The proposed keg registration ordinance for the City of Madison could gain momentum from the City of La Crosse's approval of similar legislation last week.
According to the La Crosse Tribune, the approved ordinance requires a 48-hour, two-keg limit per person or address. The ordinance also makes it necessary for vendors to keep registration for at least two years and forces purchasers to pay a $50 deposit per keg on top of the store's deposit for keg and tap.
Ald. Paul Skidmore, District 9, the author of Madison's proposed ordinance, said La Crosse's decision to approve a keg registration ordinance bodes well for his proposal.
"I certainly hope La Crosse's ordinance builds momentum for my proposal," Skidmore said.
According to Ald. Mike Verveer, District 4, keg registration ordinances are on the books in college towns across the nation but very few, if any, limit the number of kegs a customer can purchase.
Limiting the number of kegs per person, a tact meant to curb the rate of binge drinking in La Crosse, is similar to Madison's current proposal.
Keg registration in Madison, if approved, would also limit the number of kegs sold per person to two, Skidmore said. He added the purpose of keg registration is to promote responsible drinking.
"We want to control the amount of alcohol, particularly at house parties," Skidmore said. "Bars are licensed by the Alcohol License Review Committee (ALRC) and are controlled by the law, but at a keg party, there is no such control."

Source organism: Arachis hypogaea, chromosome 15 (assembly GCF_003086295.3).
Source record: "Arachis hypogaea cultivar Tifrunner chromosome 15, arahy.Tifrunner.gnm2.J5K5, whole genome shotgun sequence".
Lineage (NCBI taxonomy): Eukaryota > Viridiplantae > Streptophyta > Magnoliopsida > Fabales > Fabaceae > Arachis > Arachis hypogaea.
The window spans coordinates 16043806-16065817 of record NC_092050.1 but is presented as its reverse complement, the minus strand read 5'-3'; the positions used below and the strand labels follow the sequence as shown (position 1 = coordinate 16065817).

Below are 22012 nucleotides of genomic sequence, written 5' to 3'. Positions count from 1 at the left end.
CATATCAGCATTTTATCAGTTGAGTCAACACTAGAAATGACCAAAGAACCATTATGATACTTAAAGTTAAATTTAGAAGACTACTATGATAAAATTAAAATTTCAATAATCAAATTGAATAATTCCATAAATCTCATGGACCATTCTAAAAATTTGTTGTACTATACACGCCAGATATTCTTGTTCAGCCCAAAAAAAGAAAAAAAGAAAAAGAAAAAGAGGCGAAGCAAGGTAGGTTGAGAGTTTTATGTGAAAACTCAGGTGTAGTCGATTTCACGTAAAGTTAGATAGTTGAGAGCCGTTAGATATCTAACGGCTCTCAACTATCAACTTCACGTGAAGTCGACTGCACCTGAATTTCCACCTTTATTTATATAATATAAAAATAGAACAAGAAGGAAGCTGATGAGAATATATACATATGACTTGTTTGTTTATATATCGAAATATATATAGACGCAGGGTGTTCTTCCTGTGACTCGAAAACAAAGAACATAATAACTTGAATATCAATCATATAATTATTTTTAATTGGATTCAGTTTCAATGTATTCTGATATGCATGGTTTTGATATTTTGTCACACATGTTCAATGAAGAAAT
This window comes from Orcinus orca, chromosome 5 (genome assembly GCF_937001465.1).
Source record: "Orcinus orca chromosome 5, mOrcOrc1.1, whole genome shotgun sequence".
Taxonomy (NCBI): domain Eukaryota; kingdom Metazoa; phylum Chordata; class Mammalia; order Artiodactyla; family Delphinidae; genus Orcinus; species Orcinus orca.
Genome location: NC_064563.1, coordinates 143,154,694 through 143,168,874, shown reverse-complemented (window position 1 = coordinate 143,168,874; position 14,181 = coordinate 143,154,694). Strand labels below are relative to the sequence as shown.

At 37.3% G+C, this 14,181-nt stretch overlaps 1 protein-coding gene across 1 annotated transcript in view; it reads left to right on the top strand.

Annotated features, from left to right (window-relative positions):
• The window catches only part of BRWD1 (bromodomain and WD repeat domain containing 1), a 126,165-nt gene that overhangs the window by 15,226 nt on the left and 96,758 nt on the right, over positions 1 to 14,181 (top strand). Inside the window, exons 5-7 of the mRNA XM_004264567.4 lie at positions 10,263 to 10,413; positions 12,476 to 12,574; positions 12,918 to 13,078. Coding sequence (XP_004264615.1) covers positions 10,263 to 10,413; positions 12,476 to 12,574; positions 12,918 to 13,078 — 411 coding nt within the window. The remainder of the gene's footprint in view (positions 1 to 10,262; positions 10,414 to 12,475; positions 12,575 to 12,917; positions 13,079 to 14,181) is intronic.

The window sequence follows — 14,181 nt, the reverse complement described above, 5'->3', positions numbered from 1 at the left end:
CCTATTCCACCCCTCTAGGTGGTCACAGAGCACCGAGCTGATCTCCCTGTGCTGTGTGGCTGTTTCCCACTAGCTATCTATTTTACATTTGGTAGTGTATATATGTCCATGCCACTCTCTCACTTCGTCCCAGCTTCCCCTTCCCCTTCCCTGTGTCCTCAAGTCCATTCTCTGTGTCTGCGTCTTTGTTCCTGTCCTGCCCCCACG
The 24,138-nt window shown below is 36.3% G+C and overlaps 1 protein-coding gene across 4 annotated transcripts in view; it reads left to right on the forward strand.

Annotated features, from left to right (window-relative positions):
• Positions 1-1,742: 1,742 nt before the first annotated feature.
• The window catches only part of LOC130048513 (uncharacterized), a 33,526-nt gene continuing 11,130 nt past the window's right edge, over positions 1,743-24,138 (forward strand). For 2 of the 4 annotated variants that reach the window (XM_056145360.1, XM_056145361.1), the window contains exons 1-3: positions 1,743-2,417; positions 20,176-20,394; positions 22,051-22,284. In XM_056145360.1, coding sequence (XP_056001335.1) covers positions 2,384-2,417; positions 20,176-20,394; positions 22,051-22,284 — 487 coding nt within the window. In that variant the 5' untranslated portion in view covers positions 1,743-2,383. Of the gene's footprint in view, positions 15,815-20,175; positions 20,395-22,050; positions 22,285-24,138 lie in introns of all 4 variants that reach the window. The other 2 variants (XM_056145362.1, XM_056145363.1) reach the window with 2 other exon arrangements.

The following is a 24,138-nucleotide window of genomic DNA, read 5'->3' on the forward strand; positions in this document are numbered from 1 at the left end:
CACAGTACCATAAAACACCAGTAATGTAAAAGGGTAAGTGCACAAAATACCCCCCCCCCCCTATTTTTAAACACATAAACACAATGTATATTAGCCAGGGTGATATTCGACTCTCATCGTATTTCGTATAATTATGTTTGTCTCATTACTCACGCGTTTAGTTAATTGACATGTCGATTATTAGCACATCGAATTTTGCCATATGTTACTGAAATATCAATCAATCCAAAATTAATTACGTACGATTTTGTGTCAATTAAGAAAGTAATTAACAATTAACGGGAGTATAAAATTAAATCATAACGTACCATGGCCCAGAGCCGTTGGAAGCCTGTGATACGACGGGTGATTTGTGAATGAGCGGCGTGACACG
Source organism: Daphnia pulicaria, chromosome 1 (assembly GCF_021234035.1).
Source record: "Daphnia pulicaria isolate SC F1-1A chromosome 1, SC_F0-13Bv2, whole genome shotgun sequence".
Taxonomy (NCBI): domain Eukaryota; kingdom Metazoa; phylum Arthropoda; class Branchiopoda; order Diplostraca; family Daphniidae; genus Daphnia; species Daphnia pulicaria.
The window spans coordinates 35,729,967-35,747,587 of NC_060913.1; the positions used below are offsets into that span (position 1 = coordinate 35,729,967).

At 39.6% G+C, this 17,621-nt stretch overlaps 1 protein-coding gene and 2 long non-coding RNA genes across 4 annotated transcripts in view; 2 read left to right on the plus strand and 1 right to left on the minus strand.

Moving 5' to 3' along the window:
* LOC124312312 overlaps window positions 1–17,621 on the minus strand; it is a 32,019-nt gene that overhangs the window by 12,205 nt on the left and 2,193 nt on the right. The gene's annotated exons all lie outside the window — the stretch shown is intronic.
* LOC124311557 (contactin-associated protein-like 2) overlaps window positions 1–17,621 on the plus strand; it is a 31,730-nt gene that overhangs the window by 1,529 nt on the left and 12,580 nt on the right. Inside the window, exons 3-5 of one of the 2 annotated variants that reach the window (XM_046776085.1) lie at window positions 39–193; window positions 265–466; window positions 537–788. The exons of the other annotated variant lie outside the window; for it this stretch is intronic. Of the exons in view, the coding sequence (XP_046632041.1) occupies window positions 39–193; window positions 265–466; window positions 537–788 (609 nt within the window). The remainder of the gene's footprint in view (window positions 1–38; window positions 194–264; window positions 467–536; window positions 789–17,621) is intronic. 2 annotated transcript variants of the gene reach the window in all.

Verveer said he is aware house parties can lead to some dangerous situations, but also said he thinks the proposed keg registration will do nothing to stop their frequency.
"Students will easily get around the law, if it is passed," Verveer said. "They will travel outside the city to buy multiple kegs, they may use multiple names at various liquor stores or they may switch to buying cases or even hard liquor."
The La Crosse ordinance imposes a $1,000 fine for any host allowing underage people to drink from a keg obtained outside the city. Madison's proposed ordinance has no such provision, which may provide a loophole for University of Wisconsin students with vehicles.
Verveer said the proposed ordinance essentially does nothing to slow the regularity of house parties in the campus area, and that police do not need keg registration to prevent illegal alcohol consumption.
"Police don't have any trouble finding parties that are out of control," Verveer said. "They don't need any additional evidence that would be generated by a keg registration ordinance to pin the party on the hosts and enforce the law accordingly."
The City of Madison Common Council will vote on the keg registration proposal Sept. 20.
In preparation for that date, Skidmore said the proposed ordinance will pass through a number of subcommittees for their suggested amendments, including the ALRC, at which Skidmore said he plans on using the news of La Crosse's approved ordinance.
"I plan on citing La Crosse in my efforts to gain support for keg registration here," Skidmore said.